Home inspection is a service where a certified professional, also known as a home inspector, comes in to inspect your home. This includes the observation, assessment, and inspection of all visible damages, defects, and possible hazards. Such a service helps to identify the areas which need repairs and improvement. These services are very useful in situations where you want to buy or sell a property. However, before hiring a professional, you need to know what are home inspectors not allowed to do while they are at your property. 

What The Inspectors Aren’t Allowed to do?

Perform Repairs

It’s part of the inspector’s job to identify the damaged parts of your home, like rusty plumbing and a weak staircase. However, they cannot perform any repairs on their own, no matter how minor it is. They don’t have the expertise nor the license to perform any such repairs. What they can do to help you is mention the recommended repairs in the inspection report. The most that they can legally do is to recommend a repairman in your area.

That’s it. If an inspector insists on performing some repairs, please avoid it at all costs as they can worsen the situation in hopes of making some extra money. If they do manage to make those repairs, then chances are those will not last long and you will have to get repairs again in a few months. Repairs should only be performed by a professional repairman. 

Assume Potential Dangers

One of the things that home inspectors look for during an inspection is hazardous materials. These include spillage of harmful chemicals, mold growth, and the presence of asbestos in the home structure, or radon. While all these are important to identify it doesn’t mean that an inspector should start assuming that these hazards exist. They might see some symptoms that indicate the presence of such materials but these symptoms should not be taken as proof. Not should anyone rely on the experience of the inspectors.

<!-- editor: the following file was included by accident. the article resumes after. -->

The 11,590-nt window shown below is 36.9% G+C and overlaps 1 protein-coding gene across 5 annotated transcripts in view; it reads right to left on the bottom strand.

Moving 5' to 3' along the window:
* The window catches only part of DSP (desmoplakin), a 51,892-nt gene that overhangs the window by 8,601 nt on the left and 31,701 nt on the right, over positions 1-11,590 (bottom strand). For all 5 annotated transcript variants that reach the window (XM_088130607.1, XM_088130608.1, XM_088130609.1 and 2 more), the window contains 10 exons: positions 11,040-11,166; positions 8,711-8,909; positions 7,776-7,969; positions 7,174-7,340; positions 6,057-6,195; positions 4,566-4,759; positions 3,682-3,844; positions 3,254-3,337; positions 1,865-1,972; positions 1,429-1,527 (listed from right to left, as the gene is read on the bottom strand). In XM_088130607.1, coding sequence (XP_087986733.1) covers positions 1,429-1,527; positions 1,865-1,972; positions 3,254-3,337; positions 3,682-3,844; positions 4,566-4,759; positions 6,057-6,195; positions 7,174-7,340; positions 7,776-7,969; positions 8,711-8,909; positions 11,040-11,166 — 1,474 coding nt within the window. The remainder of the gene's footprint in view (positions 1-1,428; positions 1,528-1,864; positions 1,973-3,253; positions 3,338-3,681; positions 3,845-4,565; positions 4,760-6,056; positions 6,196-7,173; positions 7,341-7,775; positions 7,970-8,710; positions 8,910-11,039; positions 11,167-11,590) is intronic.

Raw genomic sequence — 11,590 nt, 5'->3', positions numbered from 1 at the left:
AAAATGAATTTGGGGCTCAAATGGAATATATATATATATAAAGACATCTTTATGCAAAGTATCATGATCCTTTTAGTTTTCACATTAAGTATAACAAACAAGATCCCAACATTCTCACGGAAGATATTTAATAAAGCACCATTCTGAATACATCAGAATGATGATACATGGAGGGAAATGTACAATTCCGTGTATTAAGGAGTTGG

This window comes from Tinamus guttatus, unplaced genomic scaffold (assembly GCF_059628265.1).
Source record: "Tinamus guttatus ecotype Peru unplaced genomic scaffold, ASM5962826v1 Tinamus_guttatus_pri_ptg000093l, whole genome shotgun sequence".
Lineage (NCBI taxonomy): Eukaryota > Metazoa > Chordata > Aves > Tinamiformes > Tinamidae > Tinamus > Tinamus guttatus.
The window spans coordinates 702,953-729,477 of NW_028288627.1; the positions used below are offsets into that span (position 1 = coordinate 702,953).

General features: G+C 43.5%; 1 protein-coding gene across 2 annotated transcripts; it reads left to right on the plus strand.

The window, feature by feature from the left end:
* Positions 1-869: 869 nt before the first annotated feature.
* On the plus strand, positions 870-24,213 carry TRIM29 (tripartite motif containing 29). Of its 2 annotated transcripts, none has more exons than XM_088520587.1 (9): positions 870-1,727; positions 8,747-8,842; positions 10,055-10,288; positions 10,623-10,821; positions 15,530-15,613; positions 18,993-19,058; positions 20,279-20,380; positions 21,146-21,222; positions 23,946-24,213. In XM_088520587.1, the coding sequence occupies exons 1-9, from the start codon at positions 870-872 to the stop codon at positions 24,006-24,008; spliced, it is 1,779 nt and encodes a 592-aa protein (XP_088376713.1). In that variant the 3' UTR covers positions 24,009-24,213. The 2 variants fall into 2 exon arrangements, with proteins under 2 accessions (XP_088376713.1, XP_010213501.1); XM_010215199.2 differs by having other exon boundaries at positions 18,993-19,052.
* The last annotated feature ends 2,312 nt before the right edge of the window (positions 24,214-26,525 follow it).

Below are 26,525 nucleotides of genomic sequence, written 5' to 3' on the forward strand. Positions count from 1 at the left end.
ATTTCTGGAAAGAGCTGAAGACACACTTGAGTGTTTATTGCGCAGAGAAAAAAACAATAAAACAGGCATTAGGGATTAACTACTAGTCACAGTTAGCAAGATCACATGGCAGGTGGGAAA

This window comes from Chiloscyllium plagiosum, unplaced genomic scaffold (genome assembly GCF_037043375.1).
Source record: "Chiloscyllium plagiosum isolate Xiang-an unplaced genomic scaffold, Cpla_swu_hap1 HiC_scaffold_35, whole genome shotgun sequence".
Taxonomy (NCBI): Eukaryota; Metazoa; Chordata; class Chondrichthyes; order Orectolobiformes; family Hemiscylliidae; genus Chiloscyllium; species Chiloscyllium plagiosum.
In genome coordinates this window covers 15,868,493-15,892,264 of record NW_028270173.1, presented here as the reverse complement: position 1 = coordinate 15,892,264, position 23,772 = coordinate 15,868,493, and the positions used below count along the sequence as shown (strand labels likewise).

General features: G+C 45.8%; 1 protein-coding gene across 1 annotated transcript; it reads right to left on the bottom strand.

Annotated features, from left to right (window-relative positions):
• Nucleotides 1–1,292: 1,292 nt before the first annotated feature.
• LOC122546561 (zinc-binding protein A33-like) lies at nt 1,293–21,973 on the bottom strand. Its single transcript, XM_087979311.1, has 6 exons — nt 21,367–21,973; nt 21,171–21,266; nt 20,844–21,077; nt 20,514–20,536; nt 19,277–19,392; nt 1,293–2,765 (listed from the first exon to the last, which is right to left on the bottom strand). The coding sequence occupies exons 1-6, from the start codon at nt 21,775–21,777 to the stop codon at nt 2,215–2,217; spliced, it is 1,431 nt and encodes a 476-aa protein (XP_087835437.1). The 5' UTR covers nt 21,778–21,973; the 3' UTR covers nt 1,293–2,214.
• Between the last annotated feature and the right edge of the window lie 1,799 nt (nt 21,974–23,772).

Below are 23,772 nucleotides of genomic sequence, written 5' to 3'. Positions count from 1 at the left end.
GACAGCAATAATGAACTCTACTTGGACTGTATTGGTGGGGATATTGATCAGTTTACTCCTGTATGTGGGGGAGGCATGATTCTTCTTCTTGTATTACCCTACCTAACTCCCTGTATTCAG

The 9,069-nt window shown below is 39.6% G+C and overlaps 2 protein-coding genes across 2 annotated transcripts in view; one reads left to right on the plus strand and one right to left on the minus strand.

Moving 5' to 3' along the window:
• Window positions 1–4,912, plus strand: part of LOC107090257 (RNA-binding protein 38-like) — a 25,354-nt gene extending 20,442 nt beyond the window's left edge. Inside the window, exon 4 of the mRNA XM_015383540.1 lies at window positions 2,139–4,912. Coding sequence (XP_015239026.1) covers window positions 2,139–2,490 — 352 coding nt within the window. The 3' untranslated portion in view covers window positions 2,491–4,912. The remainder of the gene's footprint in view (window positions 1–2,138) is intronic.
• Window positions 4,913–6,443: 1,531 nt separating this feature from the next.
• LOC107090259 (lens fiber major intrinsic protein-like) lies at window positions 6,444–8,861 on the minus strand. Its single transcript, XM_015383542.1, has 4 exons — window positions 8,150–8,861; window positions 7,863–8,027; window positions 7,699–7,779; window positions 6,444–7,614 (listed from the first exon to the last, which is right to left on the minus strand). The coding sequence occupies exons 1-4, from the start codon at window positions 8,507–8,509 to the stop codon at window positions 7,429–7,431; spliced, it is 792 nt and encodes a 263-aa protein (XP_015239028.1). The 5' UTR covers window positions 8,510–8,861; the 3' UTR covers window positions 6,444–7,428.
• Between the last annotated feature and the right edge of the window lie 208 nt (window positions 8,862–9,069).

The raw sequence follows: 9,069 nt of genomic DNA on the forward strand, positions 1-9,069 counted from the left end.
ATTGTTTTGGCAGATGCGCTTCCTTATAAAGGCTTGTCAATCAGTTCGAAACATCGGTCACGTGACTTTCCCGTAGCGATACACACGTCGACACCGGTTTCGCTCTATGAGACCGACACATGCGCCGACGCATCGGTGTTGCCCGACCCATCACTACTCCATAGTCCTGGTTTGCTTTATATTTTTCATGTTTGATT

Inspectors are highly encouraged to just mention their thoughts regarding a potential hazard and at the same time perform official tests to check the presence of these materials. These are serious hazards and dealing with them is expensive. It can put the homeowner under a lot of stress. So, it’s always better to come up with a statement, only when it’s proved in an official test or report. 

Valuing Your Property

Many homeowners and realtors get the services of home inspectors while buying and selling the property. The reports that the inspectors produced can give valuable insights into determining the value of the property in the market. But there’s a fine line between providing insights to help determine the value and straight away valuing a property’s market value. Inspectors should not determine the value of a property, no matter how sure they are of its actual price in the market. Valuing a property is the job of a realtor.